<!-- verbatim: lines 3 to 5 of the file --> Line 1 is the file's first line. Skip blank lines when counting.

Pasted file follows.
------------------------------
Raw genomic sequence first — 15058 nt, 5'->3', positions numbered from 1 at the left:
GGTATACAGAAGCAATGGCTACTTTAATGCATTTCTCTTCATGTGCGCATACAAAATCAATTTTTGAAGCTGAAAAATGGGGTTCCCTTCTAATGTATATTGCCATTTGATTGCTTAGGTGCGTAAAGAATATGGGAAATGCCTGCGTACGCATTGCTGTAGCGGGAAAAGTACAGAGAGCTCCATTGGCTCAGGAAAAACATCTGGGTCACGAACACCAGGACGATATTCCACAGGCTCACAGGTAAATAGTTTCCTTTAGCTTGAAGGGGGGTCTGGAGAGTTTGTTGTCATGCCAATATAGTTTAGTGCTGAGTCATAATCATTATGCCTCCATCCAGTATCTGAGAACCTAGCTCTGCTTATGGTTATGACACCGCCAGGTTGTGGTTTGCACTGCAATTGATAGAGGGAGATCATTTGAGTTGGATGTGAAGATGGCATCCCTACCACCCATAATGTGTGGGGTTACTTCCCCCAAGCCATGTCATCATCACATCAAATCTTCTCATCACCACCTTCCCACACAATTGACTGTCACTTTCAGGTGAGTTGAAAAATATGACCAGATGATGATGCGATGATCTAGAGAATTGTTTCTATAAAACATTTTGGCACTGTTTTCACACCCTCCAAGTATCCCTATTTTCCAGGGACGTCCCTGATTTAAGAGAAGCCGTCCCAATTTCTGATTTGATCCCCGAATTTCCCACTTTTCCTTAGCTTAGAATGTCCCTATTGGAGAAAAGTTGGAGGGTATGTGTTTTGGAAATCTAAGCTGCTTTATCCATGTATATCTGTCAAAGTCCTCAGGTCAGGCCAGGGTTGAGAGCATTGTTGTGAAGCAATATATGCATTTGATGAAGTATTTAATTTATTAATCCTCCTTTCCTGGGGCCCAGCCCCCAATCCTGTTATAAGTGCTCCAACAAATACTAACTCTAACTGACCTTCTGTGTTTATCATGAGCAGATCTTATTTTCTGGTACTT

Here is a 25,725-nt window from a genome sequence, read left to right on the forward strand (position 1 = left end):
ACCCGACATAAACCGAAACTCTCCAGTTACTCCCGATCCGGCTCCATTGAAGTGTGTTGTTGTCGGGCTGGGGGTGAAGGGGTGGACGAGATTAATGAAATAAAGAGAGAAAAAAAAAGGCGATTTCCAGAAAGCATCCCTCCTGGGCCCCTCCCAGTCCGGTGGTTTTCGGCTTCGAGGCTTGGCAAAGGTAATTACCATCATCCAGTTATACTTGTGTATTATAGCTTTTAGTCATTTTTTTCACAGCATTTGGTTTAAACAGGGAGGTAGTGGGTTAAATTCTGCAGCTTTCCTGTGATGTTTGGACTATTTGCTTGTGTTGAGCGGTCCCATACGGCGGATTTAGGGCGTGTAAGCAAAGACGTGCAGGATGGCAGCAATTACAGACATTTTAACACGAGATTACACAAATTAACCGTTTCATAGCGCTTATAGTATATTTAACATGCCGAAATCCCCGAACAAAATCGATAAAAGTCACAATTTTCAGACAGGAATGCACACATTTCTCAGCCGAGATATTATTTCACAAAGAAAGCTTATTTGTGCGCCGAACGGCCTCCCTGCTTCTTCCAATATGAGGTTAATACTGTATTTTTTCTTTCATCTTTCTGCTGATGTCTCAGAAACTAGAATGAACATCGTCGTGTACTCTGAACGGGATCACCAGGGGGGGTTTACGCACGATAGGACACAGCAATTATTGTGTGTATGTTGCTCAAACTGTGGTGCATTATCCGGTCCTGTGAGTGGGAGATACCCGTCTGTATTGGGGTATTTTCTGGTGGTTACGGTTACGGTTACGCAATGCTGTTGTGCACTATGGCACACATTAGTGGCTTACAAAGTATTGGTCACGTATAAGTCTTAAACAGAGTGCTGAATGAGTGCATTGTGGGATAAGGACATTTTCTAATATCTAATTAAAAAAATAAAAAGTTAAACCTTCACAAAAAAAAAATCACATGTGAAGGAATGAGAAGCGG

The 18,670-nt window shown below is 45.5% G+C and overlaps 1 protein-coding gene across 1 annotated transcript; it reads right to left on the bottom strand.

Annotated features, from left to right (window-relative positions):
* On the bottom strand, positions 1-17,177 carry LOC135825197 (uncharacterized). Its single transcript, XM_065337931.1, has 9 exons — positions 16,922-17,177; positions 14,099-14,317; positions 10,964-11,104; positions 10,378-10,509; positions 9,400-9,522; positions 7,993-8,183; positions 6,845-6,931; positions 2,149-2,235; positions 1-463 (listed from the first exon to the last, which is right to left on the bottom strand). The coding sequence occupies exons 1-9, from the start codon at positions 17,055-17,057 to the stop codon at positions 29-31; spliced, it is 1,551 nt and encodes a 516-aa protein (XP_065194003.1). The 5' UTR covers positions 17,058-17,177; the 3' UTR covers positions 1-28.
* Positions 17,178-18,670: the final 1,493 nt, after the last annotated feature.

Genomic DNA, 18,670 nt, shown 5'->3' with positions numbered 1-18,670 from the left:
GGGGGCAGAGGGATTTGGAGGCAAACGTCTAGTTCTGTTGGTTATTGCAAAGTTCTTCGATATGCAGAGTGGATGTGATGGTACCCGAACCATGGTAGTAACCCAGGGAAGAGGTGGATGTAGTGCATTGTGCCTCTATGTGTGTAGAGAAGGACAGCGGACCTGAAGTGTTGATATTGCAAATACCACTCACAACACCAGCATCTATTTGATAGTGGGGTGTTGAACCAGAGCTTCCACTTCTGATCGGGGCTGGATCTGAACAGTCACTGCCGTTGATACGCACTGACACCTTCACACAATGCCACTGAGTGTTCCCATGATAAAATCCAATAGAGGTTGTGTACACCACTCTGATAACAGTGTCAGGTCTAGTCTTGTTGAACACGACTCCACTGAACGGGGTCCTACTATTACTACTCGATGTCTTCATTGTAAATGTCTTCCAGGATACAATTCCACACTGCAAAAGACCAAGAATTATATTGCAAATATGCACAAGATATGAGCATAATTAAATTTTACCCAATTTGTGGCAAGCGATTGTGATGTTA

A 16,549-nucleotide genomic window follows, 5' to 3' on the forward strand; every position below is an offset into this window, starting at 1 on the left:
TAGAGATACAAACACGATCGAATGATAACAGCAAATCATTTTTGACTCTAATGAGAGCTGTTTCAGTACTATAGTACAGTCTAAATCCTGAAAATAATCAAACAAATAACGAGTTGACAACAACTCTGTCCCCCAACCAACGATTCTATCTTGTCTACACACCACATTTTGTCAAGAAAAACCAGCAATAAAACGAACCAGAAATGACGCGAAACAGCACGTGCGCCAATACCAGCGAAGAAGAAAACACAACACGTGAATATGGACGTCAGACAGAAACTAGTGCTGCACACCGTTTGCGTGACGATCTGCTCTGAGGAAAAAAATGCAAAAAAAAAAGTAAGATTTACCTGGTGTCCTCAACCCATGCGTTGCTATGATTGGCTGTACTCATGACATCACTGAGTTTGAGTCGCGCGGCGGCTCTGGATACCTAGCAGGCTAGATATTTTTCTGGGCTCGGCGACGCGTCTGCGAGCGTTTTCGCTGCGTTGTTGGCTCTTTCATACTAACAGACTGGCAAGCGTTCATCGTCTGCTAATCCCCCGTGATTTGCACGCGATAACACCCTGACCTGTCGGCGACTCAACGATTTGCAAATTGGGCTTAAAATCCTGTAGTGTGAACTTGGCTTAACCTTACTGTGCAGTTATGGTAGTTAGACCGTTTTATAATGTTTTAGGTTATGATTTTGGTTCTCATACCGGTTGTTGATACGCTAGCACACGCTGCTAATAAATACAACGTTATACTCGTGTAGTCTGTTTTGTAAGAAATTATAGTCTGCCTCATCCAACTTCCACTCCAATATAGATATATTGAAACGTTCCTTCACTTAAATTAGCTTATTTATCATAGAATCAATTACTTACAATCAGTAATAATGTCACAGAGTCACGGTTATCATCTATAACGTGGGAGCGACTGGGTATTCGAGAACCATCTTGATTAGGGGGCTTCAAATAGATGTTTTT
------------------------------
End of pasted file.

Here is a 25,725-nt window from a genome sequence, read left to right on the forward strand (position 1 = left end):
ACCCGACATAAACCGAAACTCTCCAGTTACTCCCGATCCGGCTCCATTGAAGTGTGTTGTTGTCGGGCTGGGGGTGAAGGGGTGGACGAGATTAATGAAATAAAGAGAGAAAAAAAAAGGCGATTTCCAGAAAGCATCCCTCCTGGGCCCCTCCCAGTCCGGTGGTTTTCGGCTTCGAGGCTTGGCAAAGGTAATTACCATCATCCAGTTATACTTGTGTATTATAGCTTTTAGTCATTTTTTTCACAGCATTTGGTTTAAACAGGGAGGTAGTGGGTTAAATTCTGCAGCTTTCCTGTGATGTTTGGACTATTTGCTTGTGTTGAGCGGTCCCATACGGCGGATTTAGGGCGTGTAAGCAAAGACGTGCAGGATGGCAGCAATTACAGACATTTTAACACGAGATTACACAAATTAACCGTTTCATAGCGCTTATAGTATATTTAACATGCCGAAATCCCCGAACAAAATCGATAAAAGTCACAATTTTCAGACAGGAATGCACACATTTCTCAGCCGAGATATTATTTCACAAAGAAAGCTTATTTGTGCGCCGAACGGCCTCCCTGCTTCTTCCAATATGAGGTTAATACTGTATTTTTTCTTTCATCTTTCTGCTGATGTCTCAGAAACTAGAATGAACATCGTCGTGTACTCTGAACGGGATCACCAGGGGGGGTTTACGCACGATAGGACACAGCAATTATTGTGTGTATGTTGCTCAAACTGTGGTGCATTATCCGGTCCTGTGAGTGGGAGATACCCGTCTGTATTGGGGTATTTTCTGGTGGTTACGGTTACGGTTACGCAATGCTGTTGTGCACTATGGCACACATTAGTGGCTTACAAAGTATTGGTCACGTATAAGTCTTAAACAGAGTGCTGAATGAGTGCATTGTGGGATAAGGACATTTTCTAATATCTAATTAAAAAAATAAAAAGTTAAACCTTCACAAAAAAAAAATCACATGTGAAGGAATGAGAAGCGG

The 18,670-nt window shown below is 45.5% G+C and overlaps 1 protein-coding gene across 1 annotated transcript; it reads right to left on the bottom strand.